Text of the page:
MyQC2 <- qcc(,, type="", center=100, add.stats=FALSE,  title="Second Simulation 1 vs. 2", xlab="Index")
warn.limits <- limits.xbar(MyQC2$\$$center, MyQC2$\$$, MyQC2$\$$sizes, 0.95)
 plot(MyQC2, restore.par = FALSE)
 abline(h = warn.limits, lty = 2, lwd=2, col = "blue") 

 ## limits.xbar(center,, sizes, conf)
 Center = sample/group center statistic
 Sizes= samples sizes. within group standard deviation. 
 Conf= a numeric value used to compute control limits, specifying the number of standard deviations (if conf > 1) or the confidence level (if 0 < conf < 1)


Natural processes may have errors that are non-normally distributed. However, using (appropriate) transformations we can often normalize the errors. 

We can use thresholds to define zones in the data where each zone represents, say, one standard deviation span of the range of the dataset. 

 find_zones <- function(x) {
  x.mean <- mean(x) <- sd(x)
  boundaries <- seq(-3, 3)
  # creates a set of zones for each point in x
  zones <- sapply(boundaries, function(i) {
    i * rep(, length(x))
  zones + x.mean

 evaluate_zones <- function(x) {
  zones <- find_zones(x)
  colnames(zones) <- paste("zone", -3:3, sep="_")
  x.zones <- rowSums(x > zones) - 3

 find_violations <- function(x.zones, i) {
  values <- x.zones[max(i-8, 1):i]
  # rule4 <- ifelse(any(values > 0), 1,
  rule4 <- ifelse(all(values > 0), 1,
                  ifelse(all(values < 0), -1,
  values <- x.zones[max(i-5, 1):i]
  rule3 <- ifelse(sum(values >= 2) >= 2, 1,
                  ifelse(sum(values <= -2) >= 2, -1,
  values <- x.zones[max(i-3, 1):i]
  rule2 <- ifelse(mean(values >= 3) >= 1, 1,
                  ifelse(mean(values <= -3) >= 1, -1,
  #values <- x.zones[]
 values <- x.zones[max(i-3, 1):i]
 rule1 <- ifelse(any(values > 2), 1,
                  ifelse(any(values < -2), -1,
  c("rule1"=rule1, "rule2"=rule2, "rule3"=rule3, "rule4"=rule4)
 find_violations(evaluate_zones(, 20)

Now we can compute the rules for each point and assign a color to any violations.

 compute_violations <- function(x, start=1) {
  x.zones <- evaluate_zones(x)
  results <- ldply (start:length(x), function(i) {
    find_violations(x.zones, i)
  results$\$$color <- ifelse(results$\$$rule1!=0, "pink",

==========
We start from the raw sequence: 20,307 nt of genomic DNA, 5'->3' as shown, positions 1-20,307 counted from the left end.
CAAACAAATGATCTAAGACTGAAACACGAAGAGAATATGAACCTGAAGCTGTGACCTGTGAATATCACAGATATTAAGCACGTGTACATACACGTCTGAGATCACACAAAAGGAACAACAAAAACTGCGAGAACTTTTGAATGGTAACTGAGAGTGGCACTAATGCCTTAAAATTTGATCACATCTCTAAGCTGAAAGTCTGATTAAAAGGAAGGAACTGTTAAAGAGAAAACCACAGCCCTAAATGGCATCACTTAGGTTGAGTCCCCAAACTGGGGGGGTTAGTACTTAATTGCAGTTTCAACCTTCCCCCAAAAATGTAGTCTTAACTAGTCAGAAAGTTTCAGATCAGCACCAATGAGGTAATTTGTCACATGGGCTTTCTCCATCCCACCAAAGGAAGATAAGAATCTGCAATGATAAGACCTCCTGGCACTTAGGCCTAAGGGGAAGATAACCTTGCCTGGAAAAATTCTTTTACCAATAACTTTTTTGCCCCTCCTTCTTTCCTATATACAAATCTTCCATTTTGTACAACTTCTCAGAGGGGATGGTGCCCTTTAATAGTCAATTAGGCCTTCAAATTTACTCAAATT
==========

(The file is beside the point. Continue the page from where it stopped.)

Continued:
ifelse(results$\$$rule2!=0, "red",
                                ifelse(results$\$$rule3!=0, "orange",
                                        ifelse(results$\$$rule4!=0, "yellow",


Now let’s make a quality control chart.

plot.qcc <- function(x, holdout) {
 my.qcc <- compute_violations(x, length(x) - holdout)
 bands <- find_zones(x) <- x[(length(x) - holdout):length(x)]
 plot(, col= my.qcc$\$$color, type='b', pch=19, 
       ylim=c(min(bands), max(bands)),
       main="QC Chart",
       xlab="", ylab="")
  for (i in 1:7) {
    lines(bands[,i], col= my.qcc$\$$color[i], lwd=0.75, lty=2)
} <- c(rep(10, 90), rep(11, 10)) + rnorm(100, mean=0, sd=0.5)
plot.qcc (, 100)
SMHS LinearModeling Fig007.png

Let’s use the "Student's Sleep Data" (sleep) data.

q <- qcc.groups(extra, group)
obj_avg_test_1_2  <-  qcc(q[1:2,],  type="xbar")
obj_avg_test_1_5  <-  qcc(q[,1:5],  type="xbar")
obj_avg_test_train <-  qcc(q[,1:5],  type="xbar", newdata=q[,6:10])
SMHS LinearModeling Fig008.png
# How is this different from this?
obj_avg_new <-  qcc(q[,1:10],  type="xbar")

This control chart has the solid horizontal line (center), the upper and lower control limits (dashed lines), and the sample group statistics (e.g., mean; drawn as a piece-wise line connecting the points). The bottom of the plot includes summary statistics and the number of points beyond control limits and the number of violating runs. If the process is "in-control", we can use estimated limits for monitoring prospective (new) data sampled from the same process/protocol. For instance,